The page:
Saturday, June 16, 2007

A Night Like Any Other

So tonight began like any other night. I had dinner with two of the other singles, Pamela and Stephanie and afterwards enjoyed good conversation and some Condole cookies. Afterwards I made my way by the Masso's house because I had heard a brief mention earlier in the day regarding some brownies to be baked…and I needed to check to see how the progress was going. The Masso girls were watching Anne of Green Gables 2 (Anne of Avenly?) on the computer and as exciting as that was I was temped onward toward the Myhre's with the promise of an episode of 24. As I was walking there I saw Scott Myhre headed down in the vehicle to Christ's School to pick up his children from clubs that evening, so I hopped in the car to join him. We sat in the car next to the football (soccer to you Americans) field and shot the breeze while we waited for the power to run out and subsequently clubs to end (you know you are at a school in Bundibugyo when something doesn't end at a certain time, but rather when the solar batteries die). We loaded the kids up and headed back up. When we entered the house the kids gave Scott and Jennifer a rundown of clubs which included a five minute math quiz courtesy of Luke Myhre (they had discussed some tricky math problems in his club and he wanted to test our wits…we were pretty unsuccessful, but hey we were trying to do it in our heads). Then began the tornado that is called: Myhre children getting ready for bed. It's quite an exhausting experience for an observer and I have no idea how Scott and Jennifer do it day after day. It's like they are conductors orchestrating a symphony of activity. And somehow after fifteen minutes and multiple threats of revoking Lord of the Rings: The Return of the King viewing privileges the next night everyone was ready for bed.

Somewhere in the middle of this whole process I stole away to the restroom to - as they say here - take a short call. Suddenly I started feeling a bit woozy. I was standing there looking at the back of the toilet and shapes seemed to deform and everything seemed close and far away at the same time and the whole room seemed to skew. It felt as if I was standing – yet not really standing at the same time. For a moment I thought I was loosing it and then I realized that everything WAS close and far away at the same time, that shapes were really deforming, and that the whole room was skewing and that I was in the middle of an earthquake. At that moment there was this unexplainable feeling – I was frozen in time. Only when I heard Scott shout: "Everyone out of the house!" did I realize that I was in any significant danger. I shut off midstream and bolted out of the house. At this point I would like to point out that everything that I intended to go in the toilet did in fact go in the toilet and not say on the wall or floor or my foot and that everything that belonged in my pants was back there by time I joined the Myhre's outside. So while you may now be laughing to yourself about how I one literally peed through my only earthquake experience at least I can say I did it like a champion.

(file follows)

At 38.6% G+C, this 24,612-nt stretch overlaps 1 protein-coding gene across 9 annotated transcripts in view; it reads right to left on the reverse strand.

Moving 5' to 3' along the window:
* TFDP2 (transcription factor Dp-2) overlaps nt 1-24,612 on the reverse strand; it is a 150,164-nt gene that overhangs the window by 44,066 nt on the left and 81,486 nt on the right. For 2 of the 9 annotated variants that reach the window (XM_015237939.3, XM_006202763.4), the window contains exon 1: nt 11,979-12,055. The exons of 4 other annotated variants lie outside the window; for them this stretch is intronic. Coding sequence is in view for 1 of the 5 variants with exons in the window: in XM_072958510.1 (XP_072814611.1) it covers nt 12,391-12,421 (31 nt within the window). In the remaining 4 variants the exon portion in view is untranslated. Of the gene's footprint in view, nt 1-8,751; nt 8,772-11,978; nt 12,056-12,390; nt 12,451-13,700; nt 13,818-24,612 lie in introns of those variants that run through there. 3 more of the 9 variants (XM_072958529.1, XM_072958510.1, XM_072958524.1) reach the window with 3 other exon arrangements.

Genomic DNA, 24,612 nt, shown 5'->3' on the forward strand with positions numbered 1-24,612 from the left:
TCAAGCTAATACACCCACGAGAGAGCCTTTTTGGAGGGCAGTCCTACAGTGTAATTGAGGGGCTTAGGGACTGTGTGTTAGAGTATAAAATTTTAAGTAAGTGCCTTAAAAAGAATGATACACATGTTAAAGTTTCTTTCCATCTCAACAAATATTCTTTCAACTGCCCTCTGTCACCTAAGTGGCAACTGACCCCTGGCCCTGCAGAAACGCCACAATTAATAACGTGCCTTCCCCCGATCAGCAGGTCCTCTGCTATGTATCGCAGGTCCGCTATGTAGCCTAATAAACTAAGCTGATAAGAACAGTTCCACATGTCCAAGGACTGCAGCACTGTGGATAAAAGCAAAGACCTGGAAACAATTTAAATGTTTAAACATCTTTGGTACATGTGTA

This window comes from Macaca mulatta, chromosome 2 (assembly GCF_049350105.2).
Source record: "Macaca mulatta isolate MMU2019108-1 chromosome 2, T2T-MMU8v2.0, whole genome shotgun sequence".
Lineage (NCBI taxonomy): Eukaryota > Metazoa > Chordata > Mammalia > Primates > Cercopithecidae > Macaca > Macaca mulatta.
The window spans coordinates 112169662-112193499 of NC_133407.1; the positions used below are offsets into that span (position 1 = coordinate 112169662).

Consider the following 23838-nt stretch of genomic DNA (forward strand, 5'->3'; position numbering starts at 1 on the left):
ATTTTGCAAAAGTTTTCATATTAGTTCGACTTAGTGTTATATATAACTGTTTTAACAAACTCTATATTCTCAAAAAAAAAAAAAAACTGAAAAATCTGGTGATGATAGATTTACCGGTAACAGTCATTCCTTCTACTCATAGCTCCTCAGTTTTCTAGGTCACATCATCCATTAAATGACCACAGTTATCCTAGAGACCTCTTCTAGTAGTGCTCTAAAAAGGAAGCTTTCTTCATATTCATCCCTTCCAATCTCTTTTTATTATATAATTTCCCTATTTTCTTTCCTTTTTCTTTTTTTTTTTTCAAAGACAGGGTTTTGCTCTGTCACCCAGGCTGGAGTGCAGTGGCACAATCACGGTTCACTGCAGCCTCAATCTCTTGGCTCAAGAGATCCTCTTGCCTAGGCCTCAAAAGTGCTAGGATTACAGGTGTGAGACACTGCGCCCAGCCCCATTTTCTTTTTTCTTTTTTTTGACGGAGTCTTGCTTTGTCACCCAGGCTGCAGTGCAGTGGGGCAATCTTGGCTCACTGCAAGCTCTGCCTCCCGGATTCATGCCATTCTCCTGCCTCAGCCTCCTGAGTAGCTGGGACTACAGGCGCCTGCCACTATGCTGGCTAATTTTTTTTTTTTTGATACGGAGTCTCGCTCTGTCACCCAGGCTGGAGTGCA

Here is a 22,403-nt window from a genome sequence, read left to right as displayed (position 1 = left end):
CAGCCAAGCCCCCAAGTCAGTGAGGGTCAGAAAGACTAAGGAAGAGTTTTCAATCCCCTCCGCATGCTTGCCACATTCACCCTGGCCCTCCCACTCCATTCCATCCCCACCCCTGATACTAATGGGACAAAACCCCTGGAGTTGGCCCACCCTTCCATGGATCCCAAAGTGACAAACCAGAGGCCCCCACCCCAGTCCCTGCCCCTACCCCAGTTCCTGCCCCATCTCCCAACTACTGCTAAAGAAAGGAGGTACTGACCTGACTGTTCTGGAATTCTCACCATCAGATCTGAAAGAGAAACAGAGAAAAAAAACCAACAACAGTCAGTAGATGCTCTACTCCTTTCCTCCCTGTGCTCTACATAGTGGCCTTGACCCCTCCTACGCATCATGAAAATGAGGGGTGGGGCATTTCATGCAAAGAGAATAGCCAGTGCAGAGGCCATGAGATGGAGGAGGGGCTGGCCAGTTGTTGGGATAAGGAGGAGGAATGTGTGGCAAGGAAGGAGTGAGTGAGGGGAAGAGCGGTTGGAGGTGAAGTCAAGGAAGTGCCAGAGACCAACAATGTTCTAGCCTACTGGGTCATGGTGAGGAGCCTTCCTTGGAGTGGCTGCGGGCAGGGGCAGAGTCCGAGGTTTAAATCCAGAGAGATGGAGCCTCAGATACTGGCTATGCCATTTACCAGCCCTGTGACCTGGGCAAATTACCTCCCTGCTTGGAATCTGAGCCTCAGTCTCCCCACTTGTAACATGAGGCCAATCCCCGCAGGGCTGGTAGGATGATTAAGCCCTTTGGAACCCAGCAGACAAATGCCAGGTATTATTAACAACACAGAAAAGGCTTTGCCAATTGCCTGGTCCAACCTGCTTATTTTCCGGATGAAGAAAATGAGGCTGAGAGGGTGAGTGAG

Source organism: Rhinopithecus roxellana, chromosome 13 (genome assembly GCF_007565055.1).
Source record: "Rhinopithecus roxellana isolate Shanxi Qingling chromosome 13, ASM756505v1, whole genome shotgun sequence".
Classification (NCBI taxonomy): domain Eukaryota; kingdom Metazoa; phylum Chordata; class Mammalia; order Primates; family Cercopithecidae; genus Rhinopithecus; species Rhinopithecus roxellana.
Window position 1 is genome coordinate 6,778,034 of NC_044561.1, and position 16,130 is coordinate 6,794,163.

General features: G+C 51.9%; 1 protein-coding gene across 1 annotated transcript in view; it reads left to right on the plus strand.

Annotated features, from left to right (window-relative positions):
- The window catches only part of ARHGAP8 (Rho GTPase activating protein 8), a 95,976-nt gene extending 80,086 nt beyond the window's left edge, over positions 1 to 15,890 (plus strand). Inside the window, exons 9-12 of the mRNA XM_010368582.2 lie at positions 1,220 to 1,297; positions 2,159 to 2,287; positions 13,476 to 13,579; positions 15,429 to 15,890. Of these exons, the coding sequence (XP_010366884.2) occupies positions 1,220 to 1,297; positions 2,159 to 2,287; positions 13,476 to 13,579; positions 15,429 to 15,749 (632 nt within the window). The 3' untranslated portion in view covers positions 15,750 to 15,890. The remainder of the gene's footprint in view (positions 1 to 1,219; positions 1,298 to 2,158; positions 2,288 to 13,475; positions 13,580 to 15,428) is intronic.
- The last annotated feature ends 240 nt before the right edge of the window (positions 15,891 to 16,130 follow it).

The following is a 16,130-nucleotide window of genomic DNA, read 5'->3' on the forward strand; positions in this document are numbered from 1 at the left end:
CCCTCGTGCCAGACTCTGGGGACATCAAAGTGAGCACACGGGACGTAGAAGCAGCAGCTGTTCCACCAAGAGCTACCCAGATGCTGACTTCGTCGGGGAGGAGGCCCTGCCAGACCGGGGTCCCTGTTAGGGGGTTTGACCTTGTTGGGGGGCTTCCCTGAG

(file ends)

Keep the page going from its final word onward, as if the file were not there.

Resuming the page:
Outside we could hear there entire community abuzz with excitement for about fifteen minutes as the night settled back into an eerie calm. Intellectually we knew that biggest had past any anything else would be something smaller…but it can be really hard to convince yourself of that emotionally when you are in the moment. Let's just say I slept with one eye open.

Tuesday, June 12, 2007

4 inch wide Pythons!!!

So now that I have your attention by talking about dangerous snakes I'm going to tell you not to worry because no one was seriously injured. The only significant injury was that Michael pulled his back. If you're confused (and you probably should be) it's because these weren't real 4 inch wide pythons…it is what we named the plastic pipes that we were working on last week. Ok, so now that you're a bit sad that this might not be as exciting of a story as you thought. Think again! What can be more exciting than 10 Ugandans and 2 Muzungus wrestling 20 feet of 4 inch plastic HDPE pipe for about 3 and a half hours. Let me paint you the picture from my point of view.

We got an early start in the morning so that we could get everything accomplished in one day. We loaded up the truck with pipe fittings, wrenches, cement, and 20 Ugandans plus Muzungu. We rode for 20 minutes to the work site all the while I was praying that we wouldn't snap the truck's axels (for those who don't want to do the math we were way overloaded). When we got to the sedimentation basin (the place that we were working) we divided up the work and drained the basin. Some cleaned the muck out of the bottom of the basin…some broke a new 3 inch hole in the concrete for the new inlet (by the way – the concrete and brick wall was about 2 feet thick)…and some began breaking two 4 inch outlet holes (oh yes and Tim was filming). Kyalimpa and I began repairing a screen inside the sedimentation basin. Now the sedimentation basin is about 4 feet high on the inside. Last time I checked I was taller than four feet so I spent the majority of this time hunched or squatting. Time in the basin 45 min. By the time I had finished this work they were ready to install the additional inlet. We cut the new inlet pipe to the right length which was to the joy of the many observing children because this pipe was already full of pressurized water and it could not be turned off (we were in fact attaching the valve for that purpose). So as we breached the pipe water started going everywhere. And so did joy and laughter!